The American soldier who sprinted into North Korea across the heavily fortified border between the Koreas more than two months ago was whisked to a Texas Army base on September 28 for medical checks and interviews after his return to the United States.

North Korea abruptly announced a day earlier that it would expel Pvt. Travis King. His return was organized with the help of ally Sweden and rival China, according to the White House.

While officials have said King, 23, is in good health and the immediate focus will be on caring for him and reintegrating him into U.S. society, his troubles are likely far from over.

King, who had served in South Korea, ran into the North while on a civilian tour of a border village on July 18, becoming the first American confirmed to be detained in the isolated country in nearly five years. At the time, he was supposed to be heading to Fort Bliss, Texas, following his release from prison in South Korea on an assault conviction.

He was declared AWOL from the Army, but not considered a deserter. Punishment for going AWOL can vary, and it depends in part on whether the service member voluntarily returned or was apprehended. King’s two-month absence and ultimate handover by the North Koreans makes that more complicated.

King arrived in the early hours of September 28 at Lackland Air Force Base in San Antonio and was taken to Brooke Army Medical Center, according to the Pentagon. He will undergo an array of medical and psychological assessments and debriefings, and he will also get a chance to meet with family.

Video aired by a Texas news station showed King walking off a plane. Dressed in a dark top and pants, he could be seen speaking briefly with people waiting on the tarmac. He shook hands with one before being led into a building.

At the Pentagon, spokeswoman Sabrina Singh said King will be going through the reintegration process “for the immediate future.” She said the length of time often depends on the person involved.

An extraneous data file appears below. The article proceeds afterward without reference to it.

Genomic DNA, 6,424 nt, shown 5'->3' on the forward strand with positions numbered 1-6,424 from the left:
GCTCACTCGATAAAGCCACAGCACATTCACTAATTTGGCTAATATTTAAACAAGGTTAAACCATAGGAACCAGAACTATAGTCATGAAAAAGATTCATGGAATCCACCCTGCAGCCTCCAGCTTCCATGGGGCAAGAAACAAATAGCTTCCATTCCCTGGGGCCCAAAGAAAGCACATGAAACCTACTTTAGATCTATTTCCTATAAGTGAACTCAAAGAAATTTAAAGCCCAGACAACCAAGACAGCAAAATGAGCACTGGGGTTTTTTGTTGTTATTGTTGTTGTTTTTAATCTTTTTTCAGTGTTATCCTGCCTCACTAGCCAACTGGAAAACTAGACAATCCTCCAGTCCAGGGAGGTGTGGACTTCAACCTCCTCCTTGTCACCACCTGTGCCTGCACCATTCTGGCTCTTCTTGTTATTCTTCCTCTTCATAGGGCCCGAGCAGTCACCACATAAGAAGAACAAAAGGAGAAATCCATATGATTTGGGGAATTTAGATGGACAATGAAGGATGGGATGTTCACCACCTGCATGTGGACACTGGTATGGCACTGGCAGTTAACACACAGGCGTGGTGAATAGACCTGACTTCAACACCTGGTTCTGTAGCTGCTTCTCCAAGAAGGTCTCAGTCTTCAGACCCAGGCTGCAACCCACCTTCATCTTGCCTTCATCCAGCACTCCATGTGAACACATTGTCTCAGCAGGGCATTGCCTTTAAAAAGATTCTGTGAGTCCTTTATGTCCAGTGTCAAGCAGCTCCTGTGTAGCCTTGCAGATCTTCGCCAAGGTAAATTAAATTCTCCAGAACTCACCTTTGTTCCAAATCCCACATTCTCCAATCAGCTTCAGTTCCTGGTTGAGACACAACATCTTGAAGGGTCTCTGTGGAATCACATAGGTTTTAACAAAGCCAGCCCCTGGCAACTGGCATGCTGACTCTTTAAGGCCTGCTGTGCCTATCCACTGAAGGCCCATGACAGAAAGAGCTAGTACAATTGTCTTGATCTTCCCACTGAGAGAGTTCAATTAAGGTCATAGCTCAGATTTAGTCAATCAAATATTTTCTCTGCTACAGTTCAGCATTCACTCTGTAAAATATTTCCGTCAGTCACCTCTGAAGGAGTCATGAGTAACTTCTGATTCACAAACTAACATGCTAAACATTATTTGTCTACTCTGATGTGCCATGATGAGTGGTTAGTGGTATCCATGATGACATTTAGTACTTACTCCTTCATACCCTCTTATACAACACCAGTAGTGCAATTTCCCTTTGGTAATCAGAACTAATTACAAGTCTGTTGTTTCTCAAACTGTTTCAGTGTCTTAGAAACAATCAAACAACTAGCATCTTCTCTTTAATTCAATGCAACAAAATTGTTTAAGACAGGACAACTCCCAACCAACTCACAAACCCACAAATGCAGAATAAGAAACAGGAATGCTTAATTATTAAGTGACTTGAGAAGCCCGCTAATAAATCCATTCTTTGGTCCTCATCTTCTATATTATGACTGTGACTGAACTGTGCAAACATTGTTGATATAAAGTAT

“He’ll be going through medical screenings, medical evaluations, and then he’ll be meeting with professionals to assess his emotional and mental health well being and he’ll be meeting with counselors,” she said. “This is something that you can’t really put a timetable on.”

North Korea’s decision to release King after 71 days appeared relatively quick by the country’s standards, especially considering the tensions between Washington and Pyongyang over the North’s growing nuclear weapons and missile program, and the United States’ expanding military exercises with South Korea. Some had speculated that North Korea might treat King as a propaganda asset or bargaining chip.

The U.S. has also publicly accused North Korea of providing munitions to Russia for its war with Ukraine and says that Moscow is pushing Pyongyang to provide even more military aid. Russian President Vladimir Putin and North Korean leader Kim Jong Un met for talks in Russia’s Far East earlier this month.

Biden administration officials downplayed any idea that the release could augur a broader shift by Kim, but reiterated that the U.S. remains ready to engage the North with diplomatic talks.

North Korea’s state news agency said King, who is Black, had said he entered the country because he “harbored ill feelings against inhuman mistreatment and racial discrimination within the U.S. Army.”

The White House has not addressed North Korean state media reports that King fled because of his dismay about racial discrimination and inequality in the military and U.S. society.

U.S. officials have cast doubt on the authenticity of those statements, and King’s mother, Claudine Gates of Racine, Wisconsin, said she never heard him express such views.

The North’s official Korean Central News Agency reported that King made such complaints but verifying that is impossible.

On September 27, Swedish officials took King to the Chinese border, where he was met by U.S. Ambassador to China Nicholas Burns, the Swedish ambassador to China, and at least one U.S. Defense Department official.

He was then flown to a U.S. military base in South Korea before heading to America. His detention was relatively short by North Korean standards.

Several recent American detainees had been held for over a year — 17 months in the case of Otto Warmbier, a college student who was arrested during a group tour. Warmbier was in a coma when he was deported, and later died.

North Korea has often been accused of using American detainees as bargaining chips, and there had also been speculation that the North would try to maximize the propaganda value of a U.S. soldier.

But analysts say King’s legal troubles could have limited his propaganda value, and Biden administration officials insisted they provided no concessions to North Korea to secure his release.

Eric Gay, Matthew Lee, Lolita C. Baldor, and MI Staff

Associated Press


Morry Gash (AP) and Ahn Young-Joon (AP)